US shale boom has ‘minimal impact on GCC’
Dubai, November 19, 2013
The effects on oil and gas producers in the GCC of surging shale oil and gas production in North America are minimal at present, said a Credit FAQ report by Standard & Poor's Ratings Services.
The report titled "What Is The Significance Of The Shale Phenomenon For Gulf Oil And Gas Producers?" points out that the shale boom could impact the oil price in an extreme medium- to long-term extreme scenario.
Under this scenario, shale oil supplies increase substantially from the US and sufficient infrastructure would be in place to render shale oil exports competitive with GCC oil exports.
"Notwithstanding the potential consequences of shale oil production in North America on the level of oil imports, we consider there to be limited effect on rated GCC oil producers at present," said credit analyst Karim Nassif.
"This, in part, reflects GCC-based producers' ability to redirect their oil exports, as well as the fact that many of them export heavier crudes that are not currently being displaced by shale volumes.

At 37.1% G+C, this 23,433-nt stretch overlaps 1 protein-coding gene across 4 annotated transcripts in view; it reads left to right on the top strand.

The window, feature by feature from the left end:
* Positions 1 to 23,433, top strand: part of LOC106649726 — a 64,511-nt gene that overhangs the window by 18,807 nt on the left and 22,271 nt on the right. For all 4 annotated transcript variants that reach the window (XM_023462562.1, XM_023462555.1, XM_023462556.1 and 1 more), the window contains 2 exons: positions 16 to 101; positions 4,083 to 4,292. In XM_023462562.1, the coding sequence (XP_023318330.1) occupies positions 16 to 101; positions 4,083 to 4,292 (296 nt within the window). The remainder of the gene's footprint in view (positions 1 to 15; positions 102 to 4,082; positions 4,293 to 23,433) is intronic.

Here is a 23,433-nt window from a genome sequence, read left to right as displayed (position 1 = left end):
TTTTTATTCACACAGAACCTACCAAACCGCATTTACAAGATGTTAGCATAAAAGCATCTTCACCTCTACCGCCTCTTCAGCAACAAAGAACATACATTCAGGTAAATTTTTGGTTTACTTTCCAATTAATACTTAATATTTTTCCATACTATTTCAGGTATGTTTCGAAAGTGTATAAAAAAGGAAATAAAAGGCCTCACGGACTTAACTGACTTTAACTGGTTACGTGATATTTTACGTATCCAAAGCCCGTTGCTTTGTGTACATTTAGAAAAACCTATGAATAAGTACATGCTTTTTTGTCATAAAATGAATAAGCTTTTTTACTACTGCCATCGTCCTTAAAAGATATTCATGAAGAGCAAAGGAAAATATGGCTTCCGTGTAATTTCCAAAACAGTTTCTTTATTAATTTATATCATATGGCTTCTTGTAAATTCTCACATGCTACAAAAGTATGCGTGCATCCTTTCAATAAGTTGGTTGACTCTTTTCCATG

"The more immediate effects of US shale production, in our view, center on GCC-based natural gas producers.
"For now, diverting Gulf oil and gas exports originally destined for the US to Asia and the Far East has proved effective. However, GCC-based oil and gas incumbents recognise that more substantive and innovative strategic plans are needed over the longer term.”
The report addresses the question on how the shale boom could affect the creditworthiness of GCC oil and gas companies over the short, medium, and long term, in Standard & Poor's opinion; what does Standard & Poor's consider to be the most significant effects for Gulf states arising from shale oil and gas extraction in North America; how GCC countries and their national oil company-backed incumbents countering the challenge of the shale boom in the US; and what factors triggered the shale boom in North America. - TradeArabia News Service
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